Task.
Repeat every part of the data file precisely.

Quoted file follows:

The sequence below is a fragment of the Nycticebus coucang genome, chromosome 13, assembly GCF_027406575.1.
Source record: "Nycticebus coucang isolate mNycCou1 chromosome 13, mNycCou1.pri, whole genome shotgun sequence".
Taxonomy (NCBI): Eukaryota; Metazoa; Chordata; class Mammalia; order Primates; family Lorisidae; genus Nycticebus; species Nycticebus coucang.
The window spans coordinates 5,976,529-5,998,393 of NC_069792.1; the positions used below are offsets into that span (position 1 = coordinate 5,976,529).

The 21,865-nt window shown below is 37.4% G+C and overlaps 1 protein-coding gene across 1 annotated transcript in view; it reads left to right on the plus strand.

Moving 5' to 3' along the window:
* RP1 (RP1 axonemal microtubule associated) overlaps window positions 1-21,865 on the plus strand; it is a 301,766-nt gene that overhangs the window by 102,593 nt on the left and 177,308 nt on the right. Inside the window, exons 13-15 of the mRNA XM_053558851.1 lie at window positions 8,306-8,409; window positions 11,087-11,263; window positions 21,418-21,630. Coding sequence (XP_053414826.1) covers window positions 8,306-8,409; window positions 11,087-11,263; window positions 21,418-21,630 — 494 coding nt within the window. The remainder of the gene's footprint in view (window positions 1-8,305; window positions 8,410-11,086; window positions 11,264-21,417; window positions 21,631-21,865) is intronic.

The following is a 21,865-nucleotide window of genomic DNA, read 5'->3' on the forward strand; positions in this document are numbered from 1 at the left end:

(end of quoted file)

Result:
The sequence below is a fragment of the Nycticebus coucang genome, chromosome 13, assembly GCF_027406575.1.
Source record: "Nycticebus coucang isolate mNycCou1 chromosome 13, mNycCou1.pri, whole genome shotgun sequence".
Taxonomy (NCBI): Eukaryota; Metazoa; Chordata; class Mammalia; order Primates; family Lorisidae; genus Nycticebus; species Nycticebus coucang.
The window spans coordinates 5,976,529-5,998,393 of NC_069792.1; the positions used below are offsets into that span (position 1 = coordinate 5,976,529).

The 21,865-nt window shown below is 37.4% G+C and overlaps 1 protein-coding gene across 1 annotated transcript in view; it reads left to right on the plus strand.

Moving 5' to 3' along the window:
* RP1 (RP1 axonemal microtubule associated) overlaps window positions 1-21,865 on the plus strand; it is a 301,766-nt gene that overhangs the window by 102,593 nt on the left and 177,308 nt on the right. Inside the window, exons 13-15 of the mRNA XM_053558851.1 lie at window positions 8,306-8,409; window positions 11,087-11,263; window positions 21,418-21,630. Coding sequence (XP_053414826.1) covers window positions 8,306-8,409; window positions 11,087-11,263; window positions 21,418-21,630 — 494 coding nt within the window. The remainder of the gene's footprint in view (window positions 1-8,305; window positions 8,410-11,086; window positions 11,264-21,417; window positions 21,631-21,865) is intronic.

The following is a 21,865-nucleotide window of genomic DNA, read 5'->3' on the forward strand; positions in this document are numbered from 1 at the left end: